Blast's OT lapse leaves Sockers Crow-ing in joy

April 15, 1992|By Sandra McKee | Sandra McKee,Staff Writer

The Blast gave San Diego veteran Kevin Crow a little room, and now the Sockers have the same in their best-of-seven Major Soccer League semifinal series.

Crow's goal with 5:24 gone in overtime gave San Diego a 5-4 victory before 4,148 -- a Baltimore playoff attendance low -- at the Arena and provided the Sockers a 2-1 edge in games heading into tomorrow night's encounter here.

"I had a little room to work in at the end," said Crow, an eight-year Sockers veteran who had momentarily freed himself from Blast forward Jean Harbor. "When you're in overtime like that, everyone gets a little tired. When the ball came to me, I just tried to hit it as hard as I could in the middle of the net."

Blast goalkeeper Cris Vaccaro, who had stopped two other San Diego shots in overtime, grimaced when he heard Crow's plan.

"He sure hit the target all right," Vaccaro said. "He hit it well with a lot of pace."

The shot looked just fine to Sockers coach Ron Newman, who had watched an apparent victory turn into overtime on Rod Castro's 50-foot goal with 28 seconds remaining in regulation.

"Not even when Kevin's right foot came back to take the shot was I sure we'd win this one," Newman said. "He's not been shooting with a great deal of proficiency through the year . . . but we played well and this was a big win for us."

Newman may have been even more surprised by Crow's game-winner, given his All-Star defender was listed as questionable before the game with a sprained right ankle and a bruised left one. But neither seemed to be bothering him when Alex Golovnia set up for a free kick and passed him the ball in the extra period.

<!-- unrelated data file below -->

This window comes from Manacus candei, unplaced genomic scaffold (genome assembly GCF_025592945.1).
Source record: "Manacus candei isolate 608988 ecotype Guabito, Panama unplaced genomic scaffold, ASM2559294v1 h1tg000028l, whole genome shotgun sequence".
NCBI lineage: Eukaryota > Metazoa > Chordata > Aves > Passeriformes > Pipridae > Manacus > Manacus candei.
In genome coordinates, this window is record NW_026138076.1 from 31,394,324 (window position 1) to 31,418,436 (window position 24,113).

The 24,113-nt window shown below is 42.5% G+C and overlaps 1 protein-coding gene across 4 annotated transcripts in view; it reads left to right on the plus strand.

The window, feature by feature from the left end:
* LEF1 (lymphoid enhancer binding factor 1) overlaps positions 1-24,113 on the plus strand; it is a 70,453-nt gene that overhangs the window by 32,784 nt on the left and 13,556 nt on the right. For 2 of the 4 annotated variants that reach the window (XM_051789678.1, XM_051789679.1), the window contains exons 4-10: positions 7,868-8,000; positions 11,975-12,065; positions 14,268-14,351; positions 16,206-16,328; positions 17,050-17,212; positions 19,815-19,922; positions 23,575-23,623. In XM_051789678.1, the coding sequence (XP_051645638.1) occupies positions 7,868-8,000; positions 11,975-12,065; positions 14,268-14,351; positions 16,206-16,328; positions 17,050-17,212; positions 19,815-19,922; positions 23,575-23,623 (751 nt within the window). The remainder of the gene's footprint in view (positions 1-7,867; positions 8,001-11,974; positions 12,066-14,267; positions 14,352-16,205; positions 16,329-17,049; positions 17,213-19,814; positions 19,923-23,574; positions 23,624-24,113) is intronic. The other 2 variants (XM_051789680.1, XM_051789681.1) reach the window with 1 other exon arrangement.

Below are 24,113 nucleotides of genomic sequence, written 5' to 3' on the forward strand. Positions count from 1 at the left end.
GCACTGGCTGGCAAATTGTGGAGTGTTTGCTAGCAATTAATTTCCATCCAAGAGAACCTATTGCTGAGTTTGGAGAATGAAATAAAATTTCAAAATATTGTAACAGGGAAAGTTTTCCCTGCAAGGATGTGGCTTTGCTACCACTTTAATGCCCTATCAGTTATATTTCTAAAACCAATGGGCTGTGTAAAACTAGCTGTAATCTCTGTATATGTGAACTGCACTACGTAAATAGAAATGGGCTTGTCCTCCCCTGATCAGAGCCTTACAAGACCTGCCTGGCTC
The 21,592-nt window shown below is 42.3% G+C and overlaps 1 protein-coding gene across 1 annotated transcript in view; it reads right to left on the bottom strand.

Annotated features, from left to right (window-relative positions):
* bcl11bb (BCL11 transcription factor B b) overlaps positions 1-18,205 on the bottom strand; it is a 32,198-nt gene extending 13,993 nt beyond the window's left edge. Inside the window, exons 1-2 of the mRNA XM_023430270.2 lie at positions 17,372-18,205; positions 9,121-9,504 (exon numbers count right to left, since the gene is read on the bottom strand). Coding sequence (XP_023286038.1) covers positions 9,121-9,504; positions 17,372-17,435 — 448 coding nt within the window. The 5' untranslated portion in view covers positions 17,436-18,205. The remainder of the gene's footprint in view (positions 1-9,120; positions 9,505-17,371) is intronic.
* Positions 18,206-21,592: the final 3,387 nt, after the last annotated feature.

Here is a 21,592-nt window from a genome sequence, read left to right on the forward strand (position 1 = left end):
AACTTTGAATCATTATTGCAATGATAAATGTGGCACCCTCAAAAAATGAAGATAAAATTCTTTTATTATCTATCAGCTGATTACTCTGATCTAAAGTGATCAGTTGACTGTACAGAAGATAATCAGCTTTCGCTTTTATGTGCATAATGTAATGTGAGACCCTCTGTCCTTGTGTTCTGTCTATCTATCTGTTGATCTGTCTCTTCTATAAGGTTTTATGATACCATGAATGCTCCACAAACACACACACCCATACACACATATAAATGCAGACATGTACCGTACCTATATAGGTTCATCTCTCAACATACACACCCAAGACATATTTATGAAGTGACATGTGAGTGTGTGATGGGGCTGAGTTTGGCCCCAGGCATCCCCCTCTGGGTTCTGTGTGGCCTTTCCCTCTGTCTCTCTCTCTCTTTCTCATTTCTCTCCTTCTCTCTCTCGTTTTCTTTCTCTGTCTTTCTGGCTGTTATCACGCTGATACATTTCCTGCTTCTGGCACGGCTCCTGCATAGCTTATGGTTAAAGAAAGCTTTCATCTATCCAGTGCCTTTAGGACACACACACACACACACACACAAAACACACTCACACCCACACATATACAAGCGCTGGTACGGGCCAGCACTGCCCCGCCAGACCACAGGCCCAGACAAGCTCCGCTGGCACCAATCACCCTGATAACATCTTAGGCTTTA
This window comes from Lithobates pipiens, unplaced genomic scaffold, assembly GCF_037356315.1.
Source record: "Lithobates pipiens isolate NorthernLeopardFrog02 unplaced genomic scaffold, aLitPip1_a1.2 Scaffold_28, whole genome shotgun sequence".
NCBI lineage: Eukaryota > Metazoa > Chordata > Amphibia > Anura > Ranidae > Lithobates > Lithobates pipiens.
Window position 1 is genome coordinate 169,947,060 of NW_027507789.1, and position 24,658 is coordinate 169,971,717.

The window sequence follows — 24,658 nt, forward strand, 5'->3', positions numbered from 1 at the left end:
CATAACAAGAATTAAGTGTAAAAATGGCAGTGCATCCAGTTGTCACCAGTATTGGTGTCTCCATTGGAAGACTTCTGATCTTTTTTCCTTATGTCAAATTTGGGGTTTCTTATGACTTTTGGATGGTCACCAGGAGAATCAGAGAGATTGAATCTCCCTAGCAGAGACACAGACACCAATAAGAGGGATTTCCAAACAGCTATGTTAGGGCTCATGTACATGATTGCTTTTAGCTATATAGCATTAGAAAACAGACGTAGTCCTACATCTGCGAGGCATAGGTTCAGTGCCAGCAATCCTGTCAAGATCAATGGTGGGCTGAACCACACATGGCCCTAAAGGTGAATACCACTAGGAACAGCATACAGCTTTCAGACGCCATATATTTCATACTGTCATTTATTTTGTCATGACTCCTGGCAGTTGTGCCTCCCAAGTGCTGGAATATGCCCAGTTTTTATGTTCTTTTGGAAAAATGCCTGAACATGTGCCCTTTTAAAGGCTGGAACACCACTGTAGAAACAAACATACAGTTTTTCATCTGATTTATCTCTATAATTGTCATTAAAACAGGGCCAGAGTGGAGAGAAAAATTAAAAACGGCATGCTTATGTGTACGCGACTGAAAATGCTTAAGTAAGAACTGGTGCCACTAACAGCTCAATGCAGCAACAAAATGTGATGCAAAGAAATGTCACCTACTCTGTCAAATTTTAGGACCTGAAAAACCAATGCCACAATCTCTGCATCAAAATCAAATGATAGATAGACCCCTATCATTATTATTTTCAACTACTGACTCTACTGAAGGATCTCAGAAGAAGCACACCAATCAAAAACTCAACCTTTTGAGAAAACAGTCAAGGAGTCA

"We've been doing everything right, but overtime [1-6 this season]," said Blast forward Domenic Mobilio, who like Harbor, was held without a goal. "We had one chance and then we made a mistake and they capitalized. It was overtime, in our building, we should have buried them.

"Now we have to go for the next two. We have to go back to San Diego with a 3-2 lead."

The Sockers were never very comfortable in this game. A 3-1 lead in the third quarter vanished nearly as quickly as it came, when Emil Dragicevic and Iain Fraser countered scores by Paul Dougherty and Jacques Ladouceur.

"They have a lot more belief in themselves at this point than they did earlier in the season," said Crow. "Their comeback was typical of the Blast. And we've seen five- or six-goal leads disappear here, so we know anything can happen."

In the fourth quarter, it looked like a goal by Terry Woodberry would stand for a final 4-3 victory, but the Blast kept pressing.

Finally, with 28 seconds to play, and the Blast playing Billy Ronson as a sixth attacker on a power-play opportunity, Castro drilled his 50-footer past the far post and deep into the net to tie the game.

Vaccaro, who made 15 saves overall, made two early saves in the extra period, but the Blast got off just one shot against the inspired Sockers.

When play came back to the Blast end of the field, Fraser seemed to have cleanly knocked the ball away, but instead of continuing play, threw his hands in the air as if to show he had done nothing. The official obviously read it differently and blew the whistle, to set up a free kick for San Diego at the top of box.

"Obviously, we have to bounce back," said Blast coach Kenny Cooper. "But the important thing is we're in the games. In the season, we weren't. We played good tactically and we've gotten closer and closer to them."

NOTES: The teams were tied after the first half on goals by Joe Koziol and Dougherty. . . . Cooper received a yellow card for protesting the lack of a handball call by referee Gino Dippilito on Woodberry's goal, which gave the Sockers a 4-3 lead.

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